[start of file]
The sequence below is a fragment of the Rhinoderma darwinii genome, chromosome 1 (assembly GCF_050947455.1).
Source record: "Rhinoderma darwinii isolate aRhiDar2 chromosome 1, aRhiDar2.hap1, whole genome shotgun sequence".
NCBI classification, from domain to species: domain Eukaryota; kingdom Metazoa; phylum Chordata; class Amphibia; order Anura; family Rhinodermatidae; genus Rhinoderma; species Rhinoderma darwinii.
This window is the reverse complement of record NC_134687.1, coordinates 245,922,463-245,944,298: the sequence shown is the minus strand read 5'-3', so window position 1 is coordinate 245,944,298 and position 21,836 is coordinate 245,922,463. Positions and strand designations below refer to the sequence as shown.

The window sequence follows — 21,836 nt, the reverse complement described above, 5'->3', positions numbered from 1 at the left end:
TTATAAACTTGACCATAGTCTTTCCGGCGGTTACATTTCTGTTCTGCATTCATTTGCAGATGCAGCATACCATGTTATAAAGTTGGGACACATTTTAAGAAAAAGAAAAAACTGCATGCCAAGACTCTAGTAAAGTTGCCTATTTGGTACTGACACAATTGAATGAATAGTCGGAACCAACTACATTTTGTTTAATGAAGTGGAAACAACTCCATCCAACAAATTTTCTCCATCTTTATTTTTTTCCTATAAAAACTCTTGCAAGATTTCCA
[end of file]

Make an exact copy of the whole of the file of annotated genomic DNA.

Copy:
The sequence below is a fragment of the Rhinoderma darwinii genome, chromosome 1 (assembly GCF_050947455.1).
Source record: "Rhinoderma darwinii isolate aRhiDar2 chromosome 1, aRhiDar2.hap1, whole genome shotgun sequence".
NCBI classification, from domain to species: domain Eukaryota; kingdom Metazoa; phylum Chordata; class Amphibia; order Anura; family Rhinodermatidae; genus Rhinoderma; species Rhinoderma darwinii.
This window is the reverse complement of record NC_134687.1, coordinates 245,922,463-245,944,298: the sequence shown is the minus strand read 5'-3', so window position 1 is coordinate 245,944,298 and position 21,836 is coordinate 245,922,463. Positions and strand designations below refer to the sequence as shown.

The window sequence follows — 21,836 nt, the reverse complement described above, 5'->3', positions numbered from 1 at the left end:
TTATAAACTTGACCATAGTCTTTCCGGCGGTTACATTTCTGTTCTGCATTCATTTGCAGATGCAGCATACCATGTTATAAAGTTGGGACACATTTTAAGAAAAAGAAAAAACTGCATGCCAAGACTCTAGTAAAGTTGCCTATTTGGTACTGACACAATTGAATGAATAGTCGGAACCAACTACATTTTGTTTAATGAAGTGGAAACAACTCCATCCAACAAATTTTCTCCATCTTTATTTTTTTCCTATAAAAACTCTTGCAAGATTTCCA